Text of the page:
No juvenile offender should face life in prison without even a chance of parole someday
The state Senate should quickly pass a bill that would open up a chance at redemption for juveniles sentenced to life in prison for murder.
As an editorial board, we have long believed that if any group deserves a second chance to make good after committing even the worst of crimes, it’s teenagers.
Granting a second chance at redemption to an impressionable, impulsive 15-year-old whose crime came maybe after years of abuse or living amid violence and poverty, is the decent thing to do. And it’s a view supported by the science of adolescent brain development, which has found through ample research that our brains are not fully developed — able to rein in rash behavior, make rational decisions and weigh the long-term consequences of actions — until our mid-20s.
A 15-year-old, then, is less culpable than a 25-year-old for stealing a car and going on a joyride, committing an armed robbery or fatally shooting someone in a fit of anger.
Less culpable, yet still responsible.
And our laws should reflect that complicated reality.
Supreme Court lurches backward
Mindful of science and the resulting sea change in favor of more leniency when it comes to juvenile sentencing, the U.S. Supreme Court has repeatedly ruled against the harshest punishments for young offenders. In 2005, the court ruled that the death penalty for juveniles is unconstitutional. In 2012, the court ruled that mandatory life sentences for juveniles, without the possibility of parole, also are unconstitutional.
But last week, the Supreme Court’s conservative majority yanked the court a big step backward. By a 6-3 vote, the court rejected an important limit — the need for a judge to first make a judgment as to whether a young person can be rehabilitated — on juvenile life sentences.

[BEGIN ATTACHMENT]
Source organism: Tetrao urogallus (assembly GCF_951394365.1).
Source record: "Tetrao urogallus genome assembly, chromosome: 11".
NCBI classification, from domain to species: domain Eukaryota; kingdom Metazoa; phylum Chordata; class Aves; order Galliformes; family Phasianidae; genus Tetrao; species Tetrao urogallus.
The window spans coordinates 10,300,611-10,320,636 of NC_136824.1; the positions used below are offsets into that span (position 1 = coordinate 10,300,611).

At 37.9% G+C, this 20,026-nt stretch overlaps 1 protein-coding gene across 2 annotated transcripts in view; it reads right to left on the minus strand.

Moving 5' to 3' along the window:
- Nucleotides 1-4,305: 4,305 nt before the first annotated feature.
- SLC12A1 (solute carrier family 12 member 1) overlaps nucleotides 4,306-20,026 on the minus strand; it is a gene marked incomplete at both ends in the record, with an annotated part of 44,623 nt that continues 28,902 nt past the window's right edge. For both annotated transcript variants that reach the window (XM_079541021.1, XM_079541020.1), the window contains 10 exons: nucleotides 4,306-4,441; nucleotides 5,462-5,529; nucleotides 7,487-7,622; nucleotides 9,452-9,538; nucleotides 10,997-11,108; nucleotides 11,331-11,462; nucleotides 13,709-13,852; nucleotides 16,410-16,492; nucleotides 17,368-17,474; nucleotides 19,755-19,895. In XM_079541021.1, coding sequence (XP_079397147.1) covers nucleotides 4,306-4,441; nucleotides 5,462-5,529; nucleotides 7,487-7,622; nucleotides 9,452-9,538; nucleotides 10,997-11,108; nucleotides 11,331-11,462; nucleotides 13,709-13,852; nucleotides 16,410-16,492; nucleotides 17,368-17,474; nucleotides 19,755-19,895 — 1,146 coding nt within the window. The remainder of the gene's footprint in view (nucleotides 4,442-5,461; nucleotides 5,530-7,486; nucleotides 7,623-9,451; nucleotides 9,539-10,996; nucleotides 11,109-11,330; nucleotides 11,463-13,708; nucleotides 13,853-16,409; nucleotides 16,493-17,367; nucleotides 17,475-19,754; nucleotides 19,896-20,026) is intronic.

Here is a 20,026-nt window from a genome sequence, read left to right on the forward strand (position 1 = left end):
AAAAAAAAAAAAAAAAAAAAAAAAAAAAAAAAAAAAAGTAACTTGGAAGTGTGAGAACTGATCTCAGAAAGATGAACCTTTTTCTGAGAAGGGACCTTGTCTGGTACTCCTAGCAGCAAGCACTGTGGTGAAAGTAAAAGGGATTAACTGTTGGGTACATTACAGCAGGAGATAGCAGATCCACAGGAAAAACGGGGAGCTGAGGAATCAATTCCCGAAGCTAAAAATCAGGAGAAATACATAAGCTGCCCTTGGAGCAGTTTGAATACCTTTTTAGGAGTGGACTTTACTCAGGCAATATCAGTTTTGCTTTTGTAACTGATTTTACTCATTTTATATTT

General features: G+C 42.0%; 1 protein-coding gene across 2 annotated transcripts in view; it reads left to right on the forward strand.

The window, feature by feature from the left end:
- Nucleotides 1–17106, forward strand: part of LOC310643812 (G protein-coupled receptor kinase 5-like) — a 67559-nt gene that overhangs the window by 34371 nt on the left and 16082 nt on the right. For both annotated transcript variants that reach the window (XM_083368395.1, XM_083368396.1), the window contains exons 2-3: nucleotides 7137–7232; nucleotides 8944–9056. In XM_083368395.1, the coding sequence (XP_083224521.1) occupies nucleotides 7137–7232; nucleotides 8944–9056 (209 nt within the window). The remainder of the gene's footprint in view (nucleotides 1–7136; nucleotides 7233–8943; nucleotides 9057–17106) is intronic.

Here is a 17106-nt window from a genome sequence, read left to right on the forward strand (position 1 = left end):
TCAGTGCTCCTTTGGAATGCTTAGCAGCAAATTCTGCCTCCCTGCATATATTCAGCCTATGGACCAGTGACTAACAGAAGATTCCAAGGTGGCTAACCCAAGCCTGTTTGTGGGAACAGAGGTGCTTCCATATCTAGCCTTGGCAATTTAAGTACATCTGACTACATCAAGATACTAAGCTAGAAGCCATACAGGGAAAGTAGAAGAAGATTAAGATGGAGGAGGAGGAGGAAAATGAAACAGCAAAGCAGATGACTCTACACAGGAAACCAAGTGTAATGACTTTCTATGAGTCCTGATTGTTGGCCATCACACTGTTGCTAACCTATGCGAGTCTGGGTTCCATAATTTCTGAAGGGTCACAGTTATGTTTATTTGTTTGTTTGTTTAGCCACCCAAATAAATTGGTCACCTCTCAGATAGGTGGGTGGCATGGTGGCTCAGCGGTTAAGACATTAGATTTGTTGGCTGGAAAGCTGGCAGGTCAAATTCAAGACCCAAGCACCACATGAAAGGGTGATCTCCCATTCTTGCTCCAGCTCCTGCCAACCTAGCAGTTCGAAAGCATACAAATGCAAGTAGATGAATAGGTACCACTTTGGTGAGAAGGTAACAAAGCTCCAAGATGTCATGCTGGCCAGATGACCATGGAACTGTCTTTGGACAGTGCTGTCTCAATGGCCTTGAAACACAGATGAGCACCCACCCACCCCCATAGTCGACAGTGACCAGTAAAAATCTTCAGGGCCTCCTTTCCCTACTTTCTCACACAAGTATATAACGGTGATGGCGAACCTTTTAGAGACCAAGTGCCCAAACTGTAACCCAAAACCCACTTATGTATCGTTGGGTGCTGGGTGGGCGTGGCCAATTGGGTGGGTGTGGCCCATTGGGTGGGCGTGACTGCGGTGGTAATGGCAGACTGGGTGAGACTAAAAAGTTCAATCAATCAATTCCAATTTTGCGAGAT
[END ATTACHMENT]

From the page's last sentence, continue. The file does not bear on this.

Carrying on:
Given that unfortunate high court ruling, a bill now pending in Springfield is all the more timely. The proposed law would grant the possibility of parole — years in the future — for young offenders sentenced to life for first-degree murder.
We urge the state Senate to quickly pass HB 1064, which was passed in the state House last week. The bill, sponsored in the House by Rep. Rita Mayfield, D-Waukegan, and Rep. Seth Lewis, R-Bartlett, would allow offenders who were under the age of 21 when sentenced to apply to the Prisoner Review Board for parole after serving 40 years.
It’s a natural progression, proponents point out, from a decision Illinois lawmakers made in 2019. That’s when Gov. J.B. Pritzker signed a law allowing many other young offenders serving lengthy prison terms to petition the Review Board for parole after 10 or 20 years, depending on their crimes.
Clearly, nothing here comes close to a get-out-of-jail free card. Nor should it. Murder is no youthful indiscretion. HB 1064 bill leaves substantial punishment intact, while only opening the door to the possibility of redemption and parole.
A 20-year-old who receives a life sentence for murder still would be required to spend twice his current age behind bars before earning the opportunity to show the Review Board that he deserves a chance at freedom and becoming a productive member of society.
The issue, as we see it, is not whether this proposed change in state law goes too easy but whether it perhaps goes too hard.
Let’s remember too, that these are young people who, research has shown, are highly unlikely to commit new crimes if released. One study from Pennsylvania found a recidivism rate of just 1.14% among juveniles who had been sentenced to life in prison but later granted parole.
Red states on board
Before the state Senate votes on this bill, we urge them to consider this: 25 states and the District of Columbia already have abolished all life sentences for juveniles. Among those 25 states are conservative, deep-red states such as Texas, Kentucky, North and South Dakota and West Virginia.
Illinois lawmakers — and we’re talking to you, too, Republicans — should do the same.
“We have known for a long time that life sentences for juveniles, without any opportunity to demonstrate rehabilitation, are improper in light of the science and our sense of morality,” Shobha Lakshmi Mahadev of the Children and Family Justice Center at Northwestern Pritzker School of Law told us. “The overwhelming evidence is that young people do change, grow and become rehabilitated.”
And with that should come at least the possibility of a second chance.
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